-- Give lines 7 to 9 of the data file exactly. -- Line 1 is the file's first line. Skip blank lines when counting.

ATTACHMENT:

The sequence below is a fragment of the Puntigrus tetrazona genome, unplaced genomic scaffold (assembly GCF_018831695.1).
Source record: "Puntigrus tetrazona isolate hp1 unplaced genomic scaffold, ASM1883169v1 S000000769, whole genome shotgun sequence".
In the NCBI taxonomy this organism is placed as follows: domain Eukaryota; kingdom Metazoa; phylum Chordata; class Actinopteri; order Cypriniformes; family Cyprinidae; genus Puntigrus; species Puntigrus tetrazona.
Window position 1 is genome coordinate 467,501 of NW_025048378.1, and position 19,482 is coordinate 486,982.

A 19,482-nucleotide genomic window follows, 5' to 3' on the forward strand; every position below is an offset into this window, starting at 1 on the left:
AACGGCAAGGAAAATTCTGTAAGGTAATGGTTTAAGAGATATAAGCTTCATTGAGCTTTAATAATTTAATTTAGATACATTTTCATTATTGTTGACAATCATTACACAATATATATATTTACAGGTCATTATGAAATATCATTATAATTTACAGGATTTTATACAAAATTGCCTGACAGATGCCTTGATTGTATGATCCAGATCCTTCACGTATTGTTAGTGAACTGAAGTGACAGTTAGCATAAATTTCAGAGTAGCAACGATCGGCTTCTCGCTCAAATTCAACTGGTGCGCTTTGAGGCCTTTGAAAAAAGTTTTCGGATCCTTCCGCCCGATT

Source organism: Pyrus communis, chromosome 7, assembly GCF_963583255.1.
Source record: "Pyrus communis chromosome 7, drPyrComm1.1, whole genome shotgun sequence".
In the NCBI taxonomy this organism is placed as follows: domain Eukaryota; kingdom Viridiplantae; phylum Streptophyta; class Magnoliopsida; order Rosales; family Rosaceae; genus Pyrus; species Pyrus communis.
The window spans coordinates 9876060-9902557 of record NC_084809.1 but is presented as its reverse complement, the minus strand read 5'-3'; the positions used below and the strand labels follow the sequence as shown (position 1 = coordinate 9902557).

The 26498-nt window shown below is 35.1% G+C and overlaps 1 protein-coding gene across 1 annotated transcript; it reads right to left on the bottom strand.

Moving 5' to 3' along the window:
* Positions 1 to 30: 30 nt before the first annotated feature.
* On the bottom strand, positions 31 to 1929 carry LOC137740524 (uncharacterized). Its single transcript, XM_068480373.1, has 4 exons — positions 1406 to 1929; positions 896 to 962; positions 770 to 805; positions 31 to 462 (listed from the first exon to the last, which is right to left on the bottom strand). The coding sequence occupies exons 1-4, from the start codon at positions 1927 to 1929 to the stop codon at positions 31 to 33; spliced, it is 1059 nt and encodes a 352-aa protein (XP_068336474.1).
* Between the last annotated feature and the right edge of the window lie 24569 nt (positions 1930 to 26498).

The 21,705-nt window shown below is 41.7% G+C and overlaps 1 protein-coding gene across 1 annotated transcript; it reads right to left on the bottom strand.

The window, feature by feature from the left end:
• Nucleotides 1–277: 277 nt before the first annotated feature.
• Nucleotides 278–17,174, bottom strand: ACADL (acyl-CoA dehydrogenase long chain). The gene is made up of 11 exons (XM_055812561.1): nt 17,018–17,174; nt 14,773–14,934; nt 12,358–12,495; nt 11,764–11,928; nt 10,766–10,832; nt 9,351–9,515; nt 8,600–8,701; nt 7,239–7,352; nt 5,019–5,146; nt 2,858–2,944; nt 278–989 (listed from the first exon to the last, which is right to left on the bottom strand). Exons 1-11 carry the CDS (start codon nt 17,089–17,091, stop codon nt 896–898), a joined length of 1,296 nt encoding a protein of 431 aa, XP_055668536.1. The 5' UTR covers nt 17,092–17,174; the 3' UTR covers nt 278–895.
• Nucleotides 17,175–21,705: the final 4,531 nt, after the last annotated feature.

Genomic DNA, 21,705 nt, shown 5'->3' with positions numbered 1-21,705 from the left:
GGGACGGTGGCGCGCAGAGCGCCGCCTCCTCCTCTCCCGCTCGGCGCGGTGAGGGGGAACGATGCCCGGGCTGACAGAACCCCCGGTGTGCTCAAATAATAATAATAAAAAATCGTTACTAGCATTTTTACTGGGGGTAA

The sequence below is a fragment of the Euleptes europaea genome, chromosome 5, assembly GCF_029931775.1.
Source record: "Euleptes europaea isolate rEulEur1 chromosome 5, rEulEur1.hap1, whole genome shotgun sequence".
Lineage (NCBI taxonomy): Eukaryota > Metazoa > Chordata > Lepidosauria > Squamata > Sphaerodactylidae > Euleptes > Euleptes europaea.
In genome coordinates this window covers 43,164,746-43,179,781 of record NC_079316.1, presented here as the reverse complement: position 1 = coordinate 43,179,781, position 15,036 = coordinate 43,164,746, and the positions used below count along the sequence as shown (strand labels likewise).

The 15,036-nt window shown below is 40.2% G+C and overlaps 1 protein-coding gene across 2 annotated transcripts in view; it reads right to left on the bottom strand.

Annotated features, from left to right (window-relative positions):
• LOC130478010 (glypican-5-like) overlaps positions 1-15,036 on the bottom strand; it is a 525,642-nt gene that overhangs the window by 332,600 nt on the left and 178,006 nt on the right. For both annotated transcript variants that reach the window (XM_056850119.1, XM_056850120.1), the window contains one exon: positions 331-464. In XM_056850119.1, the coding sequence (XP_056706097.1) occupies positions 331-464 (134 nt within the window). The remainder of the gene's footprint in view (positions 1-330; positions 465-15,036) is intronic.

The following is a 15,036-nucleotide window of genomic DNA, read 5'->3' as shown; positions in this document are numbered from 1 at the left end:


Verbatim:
Source organism: Pyrus communis, chromosome 7, assembly GCF_963583255.1.
Source record: "Pyrus communis chromosome 7, drPyrComm1.1, whole genome shotgun sequence".
In the NCBI taxonomy this organism is placed as follows: domain Eukaryota; kingdom Viridiplantae; phylum Streptophyta; class Magnoliopsida; order Rosales; family Rosaceae; genus Pyrus; species Pyrus communis.